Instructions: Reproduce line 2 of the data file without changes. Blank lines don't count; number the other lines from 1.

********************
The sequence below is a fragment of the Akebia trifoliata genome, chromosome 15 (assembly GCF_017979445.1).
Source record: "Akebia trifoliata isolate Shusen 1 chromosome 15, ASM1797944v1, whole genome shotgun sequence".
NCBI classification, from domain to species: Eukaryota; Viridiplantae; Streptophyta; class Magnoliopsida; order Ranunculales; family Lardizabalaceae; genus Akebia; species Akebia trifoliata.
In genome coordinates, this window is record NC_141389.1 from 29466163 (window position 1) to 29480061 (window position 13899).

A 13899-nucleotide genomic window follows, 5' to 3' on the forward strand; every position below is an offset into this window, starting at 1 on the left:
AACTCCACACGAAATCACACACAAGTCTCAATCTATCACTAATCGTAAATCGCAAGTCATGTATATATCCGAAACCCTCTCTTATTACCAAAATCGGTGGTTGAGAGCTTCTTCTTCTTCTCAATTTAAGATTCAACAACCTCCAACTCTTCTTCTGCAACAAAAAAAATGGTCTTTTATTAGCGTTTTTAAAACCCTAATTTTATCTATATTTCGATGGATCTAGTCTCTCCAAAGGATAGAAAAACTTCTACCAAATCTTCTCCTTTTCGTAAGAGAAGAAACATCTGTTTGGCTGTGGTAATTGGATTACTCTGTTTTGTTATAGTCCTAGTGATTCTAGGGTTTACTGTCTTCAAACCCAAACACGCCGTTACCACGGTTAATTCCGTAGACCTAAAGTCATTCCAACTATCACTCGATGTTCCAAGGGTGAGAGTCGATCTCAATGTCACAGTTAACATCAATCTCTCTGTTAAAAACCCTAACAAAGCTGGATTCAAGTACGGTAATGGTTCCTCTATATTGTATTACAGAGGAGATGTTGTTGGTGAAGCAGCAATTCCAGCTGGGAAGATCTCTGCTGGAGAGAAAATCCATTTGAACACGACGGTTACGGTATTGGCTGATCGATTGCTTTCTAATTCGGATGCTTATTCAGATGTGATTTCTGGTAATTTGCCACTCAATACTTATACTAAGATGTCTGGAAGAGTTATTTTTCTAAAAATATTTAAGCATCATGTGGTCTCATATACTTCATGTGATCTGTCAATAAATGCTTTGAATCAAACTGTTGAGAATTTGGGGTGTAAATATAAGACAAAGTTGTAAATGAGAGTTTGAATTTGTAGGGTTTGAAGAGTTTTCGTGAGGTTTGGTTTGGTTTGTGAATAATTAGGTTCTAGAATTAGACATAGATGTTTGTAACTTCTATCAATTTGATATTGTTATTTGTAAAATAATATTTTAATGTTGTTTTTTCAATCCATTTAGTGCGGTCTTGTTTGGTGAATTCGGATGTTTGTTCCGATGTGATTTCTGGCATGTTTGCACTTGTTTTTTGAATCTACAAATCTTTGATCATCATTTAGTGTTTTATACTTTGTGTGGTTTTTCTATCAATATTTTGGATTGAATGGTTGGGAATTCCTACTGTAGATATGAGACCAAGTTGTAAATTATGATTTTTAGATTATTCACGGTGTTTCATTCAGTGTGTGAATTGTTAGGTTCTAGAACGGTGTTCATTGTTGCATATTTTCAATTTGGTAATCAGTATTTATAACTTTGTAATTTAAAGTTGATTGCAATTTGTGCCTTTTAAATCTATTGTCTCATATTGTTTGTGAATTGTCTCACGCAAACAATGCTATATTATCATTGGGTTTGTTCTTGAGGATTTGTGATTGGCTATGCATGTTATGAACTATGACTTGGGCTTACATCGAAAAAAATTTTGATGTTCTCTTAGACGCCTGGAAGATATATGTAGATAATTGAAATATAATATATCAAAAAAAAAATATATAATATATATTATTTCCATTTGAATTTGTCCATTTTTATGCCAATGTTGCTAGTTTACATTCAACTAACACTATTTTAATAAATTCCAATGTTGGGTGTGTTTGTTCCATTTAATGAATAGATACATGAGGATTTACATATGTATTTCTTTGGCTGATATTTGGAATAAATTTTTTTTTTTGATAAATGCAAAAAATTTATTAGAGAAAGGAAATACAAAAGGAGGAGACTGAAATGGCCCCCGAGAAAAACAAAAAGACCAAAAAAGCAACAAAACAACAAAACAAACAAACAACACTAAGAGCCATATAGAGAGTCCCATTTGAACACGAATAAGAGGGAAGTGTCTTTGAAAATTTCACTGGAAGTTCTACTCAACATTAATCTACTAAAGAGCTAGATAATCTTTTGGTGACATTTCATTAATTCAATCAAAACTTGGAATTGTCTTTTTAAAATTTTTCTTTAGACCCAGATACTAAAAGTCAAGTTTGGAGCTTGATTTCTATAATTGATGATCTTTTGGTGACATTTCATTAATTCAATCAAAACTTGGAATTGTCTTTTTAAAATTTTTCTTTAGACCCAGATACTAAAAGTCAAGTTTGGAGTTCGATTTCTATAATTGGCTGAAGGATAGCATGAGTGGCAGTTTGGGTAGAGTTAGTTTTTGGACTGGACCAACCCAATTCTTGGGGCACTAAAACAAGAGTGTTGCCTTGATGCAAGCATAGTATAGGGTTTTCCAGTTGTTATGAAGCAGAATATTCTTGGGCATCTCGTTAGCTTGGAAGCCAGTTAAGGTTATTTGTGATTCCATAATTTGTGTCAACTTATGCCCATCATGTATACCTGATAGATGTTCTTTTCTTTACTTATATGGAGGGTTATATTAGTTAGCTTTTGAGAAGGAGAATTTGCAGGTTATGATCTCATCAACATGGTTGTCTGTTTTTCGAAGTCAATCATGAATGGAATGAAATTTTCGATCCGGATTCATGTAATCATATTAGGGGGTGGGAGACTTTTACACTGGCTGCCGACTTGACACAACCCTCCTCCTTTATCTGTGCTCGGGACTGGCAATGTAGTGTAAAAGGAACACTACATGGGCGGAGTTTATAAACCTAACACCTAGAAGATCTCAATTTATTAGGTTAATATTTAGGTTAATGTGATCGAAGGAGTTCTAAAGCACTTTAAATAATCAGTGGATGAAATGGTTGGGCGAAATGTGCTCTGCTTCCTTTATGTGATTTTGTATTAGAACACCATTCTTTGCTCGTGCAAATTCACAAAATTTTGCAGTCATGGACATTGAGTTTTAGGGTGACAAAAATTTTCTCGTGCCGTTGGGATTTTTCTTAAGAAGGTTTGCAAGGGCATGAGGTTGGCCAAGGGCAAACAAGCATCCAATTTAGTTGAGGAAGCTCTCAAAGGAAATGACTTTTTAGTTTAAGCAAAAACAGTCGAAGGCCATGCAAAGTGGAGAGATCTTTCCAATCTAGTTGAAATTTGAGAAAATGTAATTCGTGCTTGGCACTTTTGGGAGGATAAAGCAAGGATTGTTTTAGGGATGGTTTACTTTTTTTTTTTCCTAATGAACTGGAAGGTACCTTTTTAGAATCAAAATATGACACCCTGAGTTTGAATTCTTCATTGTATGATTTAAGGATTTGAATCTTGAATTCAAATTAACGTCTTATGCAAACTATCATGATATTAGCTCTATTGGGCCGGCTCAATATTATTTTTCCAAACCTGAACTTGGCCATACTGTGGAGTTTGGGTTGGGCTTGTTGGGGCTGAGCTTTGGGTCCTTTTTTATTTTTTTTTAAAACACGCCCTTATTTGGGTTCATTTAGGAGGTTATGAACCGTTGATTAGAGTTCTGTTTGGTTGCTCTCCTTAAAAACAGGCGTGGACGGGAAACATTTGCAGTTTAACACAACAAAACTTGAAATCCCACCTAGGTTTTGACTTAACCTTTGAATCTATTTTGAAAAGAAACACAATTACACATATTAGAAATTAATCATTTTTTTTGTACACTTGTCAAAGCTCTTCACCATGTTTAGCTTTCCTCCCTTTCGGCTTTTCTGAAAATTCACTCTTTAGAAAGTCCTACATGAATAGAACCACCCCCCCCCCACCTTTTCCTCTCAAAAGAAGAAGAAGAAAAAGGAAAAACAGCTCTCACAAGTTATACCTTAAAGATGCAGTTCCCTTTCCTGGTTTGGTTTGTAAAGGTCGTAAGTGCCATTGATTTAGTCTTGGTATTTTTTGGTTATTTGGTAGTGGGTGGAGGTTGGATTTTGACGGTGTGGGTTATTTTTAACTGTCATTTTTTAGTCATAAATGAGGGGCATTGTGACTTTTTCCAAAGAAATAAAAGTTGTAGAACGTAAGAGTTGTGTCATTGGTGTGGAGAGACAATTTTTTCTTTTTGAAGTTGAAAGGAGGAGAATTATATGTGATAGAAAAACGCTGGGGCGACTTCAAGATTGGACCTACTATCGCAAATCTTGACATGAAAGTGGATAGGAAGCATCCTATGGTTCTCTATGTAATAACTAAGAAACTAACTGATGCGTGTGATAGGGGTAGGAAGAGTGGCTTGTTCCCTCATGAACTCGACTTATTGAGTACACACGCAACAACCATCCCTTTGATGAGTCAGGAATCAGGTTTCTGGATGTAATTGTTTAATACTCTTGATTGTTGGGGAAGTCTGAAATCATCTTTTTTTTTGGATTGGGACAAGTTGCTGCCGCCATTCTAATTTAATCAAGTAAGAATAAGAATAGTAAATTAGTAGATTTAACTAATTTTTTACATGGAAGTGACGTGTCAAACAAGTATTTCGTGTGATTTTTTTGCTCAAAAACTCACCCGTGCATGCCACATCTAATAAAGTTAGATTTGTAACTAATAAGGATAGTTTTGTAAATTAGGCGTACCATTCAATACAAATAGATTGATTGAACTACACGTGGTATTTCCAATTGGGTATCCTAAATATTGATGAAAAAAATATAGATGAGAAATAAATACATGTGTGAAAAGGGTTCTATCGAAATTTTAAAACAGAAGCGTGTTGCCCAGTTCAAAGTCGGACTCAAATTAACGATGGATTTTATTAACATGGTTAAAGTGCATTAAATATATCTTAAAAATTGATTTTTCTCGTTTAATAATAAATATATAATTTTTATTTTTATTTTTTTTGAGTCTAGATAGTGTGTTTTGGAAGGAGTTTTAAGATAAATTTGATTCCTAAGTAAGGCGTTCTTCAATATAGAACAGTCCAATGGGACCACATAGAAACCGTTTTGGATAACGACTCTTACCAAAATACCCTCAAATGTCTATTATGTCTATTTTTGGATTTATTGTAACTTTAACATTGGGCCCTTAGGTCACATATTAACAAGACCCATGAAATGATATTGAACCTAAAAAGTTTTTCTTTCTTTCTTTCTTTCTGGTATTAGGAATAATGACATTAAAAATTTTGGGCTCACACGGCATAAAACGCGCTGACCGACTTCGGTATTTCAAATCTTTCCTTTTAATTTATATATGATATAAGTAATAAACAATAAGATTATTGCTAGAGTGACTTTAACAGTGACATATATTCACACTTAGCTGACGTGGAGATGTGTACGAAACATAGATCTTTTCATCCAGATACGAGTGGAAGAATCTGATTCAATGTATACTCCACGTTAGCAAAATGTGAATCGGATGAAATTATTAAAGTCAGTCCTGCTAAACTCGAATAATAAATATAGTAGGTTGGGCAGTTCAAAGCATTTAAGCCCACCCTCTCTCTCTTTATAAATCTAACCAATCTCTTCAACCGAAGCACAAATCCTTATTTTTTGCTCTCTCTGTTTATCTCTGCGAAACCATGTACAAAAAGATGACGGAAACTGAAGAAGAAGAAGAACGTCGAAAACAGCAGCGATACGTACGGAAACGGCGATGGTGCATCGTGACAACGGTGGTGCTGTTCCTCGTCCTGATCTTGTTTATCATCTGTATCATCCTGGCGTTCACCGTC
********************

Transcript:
Source record: "Akebia trifoliata isolate Shusen 1 chromosome 15, ASM1797944v1, whole genome shotgun sequence".